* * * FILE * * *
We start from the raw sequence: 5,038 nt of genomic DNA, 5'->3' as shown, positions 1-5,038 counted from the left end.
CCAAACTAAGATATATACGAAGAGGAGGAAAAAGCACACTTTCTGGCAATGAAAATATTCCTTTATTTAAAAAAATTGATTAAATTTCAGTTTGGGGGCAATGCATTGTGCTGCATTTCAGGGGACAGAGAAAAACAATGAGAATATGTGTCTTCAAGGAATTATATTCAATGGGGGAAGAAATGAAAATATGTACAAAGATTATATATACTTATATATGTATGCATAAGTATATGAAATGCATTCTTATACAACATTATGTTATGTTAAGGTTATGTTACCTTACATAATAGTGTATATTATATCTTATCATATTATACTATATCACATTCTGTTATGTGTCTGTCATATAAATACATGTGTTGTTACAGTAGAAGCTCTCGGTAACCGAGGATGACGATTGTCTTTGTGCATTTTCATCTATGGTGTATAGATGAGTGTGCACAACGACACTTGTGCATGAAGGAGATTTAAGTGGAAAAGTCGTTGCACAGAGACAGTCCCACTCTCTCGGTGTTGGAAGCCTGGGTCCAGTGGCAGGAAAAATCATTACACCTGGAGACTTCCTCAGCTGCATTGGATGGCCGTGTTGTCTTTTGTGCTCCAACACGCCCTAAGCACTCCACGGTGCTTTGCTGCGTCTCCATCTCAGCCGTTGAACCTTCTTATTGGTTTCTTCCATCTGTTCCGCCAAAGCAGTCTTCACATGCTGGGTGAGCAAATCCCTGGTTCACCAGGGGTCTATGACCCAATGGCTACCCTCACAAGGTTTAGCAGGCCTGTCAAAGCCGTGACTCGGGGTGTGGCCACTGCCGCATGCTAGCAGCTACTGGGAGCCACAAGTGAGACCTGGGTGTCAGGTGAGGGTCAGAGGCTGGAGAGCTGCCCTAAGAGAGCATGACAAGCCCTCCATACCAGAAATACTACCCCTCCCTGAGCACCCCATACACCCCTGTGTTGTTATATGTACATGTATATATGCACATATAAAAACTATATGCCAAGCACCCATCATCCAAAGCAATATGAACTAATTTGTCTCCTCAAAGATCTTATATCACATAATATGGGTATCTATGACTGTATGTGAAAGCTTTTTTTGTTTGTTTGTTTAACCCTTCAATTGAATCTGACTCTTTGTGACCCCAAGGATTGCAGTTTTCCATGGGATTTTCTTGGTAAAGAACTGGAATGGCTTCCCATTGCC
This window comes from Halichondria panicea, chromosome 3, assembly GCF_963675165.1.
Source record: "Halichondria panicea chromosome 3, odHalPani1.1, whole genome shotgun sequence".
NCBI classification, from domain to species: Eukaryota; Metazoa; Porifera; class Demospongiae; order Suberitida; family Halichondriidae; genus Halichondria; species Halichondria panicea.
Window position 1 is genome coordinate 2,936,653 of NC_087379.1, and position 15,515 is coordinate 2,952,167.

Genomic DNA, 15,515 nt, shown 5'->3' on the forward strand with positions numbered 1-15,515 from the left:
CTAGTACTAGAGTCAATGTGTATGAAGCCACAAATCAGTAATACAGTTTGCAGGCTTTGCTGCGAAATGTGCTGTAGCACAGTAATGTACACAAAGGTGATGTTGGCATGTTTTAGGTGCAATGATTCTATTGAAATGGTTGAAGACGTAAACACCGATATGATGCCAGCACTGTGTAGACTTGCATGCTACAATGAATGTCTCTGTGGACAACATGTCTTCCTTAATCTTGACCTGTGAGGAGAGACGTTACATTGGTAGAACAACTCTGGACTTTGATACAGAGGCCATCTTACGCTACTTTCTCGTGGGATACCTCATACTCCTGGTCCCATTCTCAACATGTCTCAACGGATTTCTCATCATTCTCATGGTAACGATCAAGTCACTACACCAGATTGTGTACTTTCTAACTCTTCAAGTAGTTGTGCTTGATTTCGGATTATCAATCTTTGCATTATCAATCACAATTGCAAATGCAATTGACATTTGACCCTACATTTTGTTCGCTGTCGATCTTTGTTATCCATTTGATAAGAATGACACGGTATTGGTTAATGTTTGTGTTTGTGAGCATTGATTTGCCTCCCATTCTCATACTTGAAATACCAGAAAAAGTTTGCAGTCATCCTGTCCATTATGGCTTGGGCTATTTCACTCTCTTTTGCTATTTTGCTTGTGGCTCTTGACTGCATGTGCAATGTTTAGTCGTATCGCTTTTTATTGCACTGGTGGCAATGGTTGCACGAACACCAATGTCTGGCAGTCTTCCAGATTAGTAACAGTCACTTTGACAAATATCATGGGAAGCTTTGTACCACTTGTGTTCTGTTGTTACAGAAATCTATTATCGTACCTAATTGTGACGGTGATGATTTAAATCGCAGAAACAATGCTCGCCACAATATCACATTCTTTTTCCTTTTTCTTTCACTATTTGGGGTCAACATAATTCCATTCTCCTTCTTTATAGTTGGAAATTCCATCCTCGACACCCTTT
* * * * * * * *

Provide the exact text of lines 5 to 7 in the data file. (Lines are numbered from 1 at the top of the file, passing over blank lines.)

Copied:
NCBI classification, from domain to species: Eukaryota; Metazoa; Porifera; class Demospongiae; order Suberitida; family Halichondriidae; genus Halichondria; species Halichondria panicea.
Window position 1 is genome coordinate 2,936,653 of NC_087379.1, and position 15,515 is coordinate 2,952,167.

Genomic DNA, 15,515 nt, shown 5'->3' on the forward strand with positions numbered 1-15,515 from the left: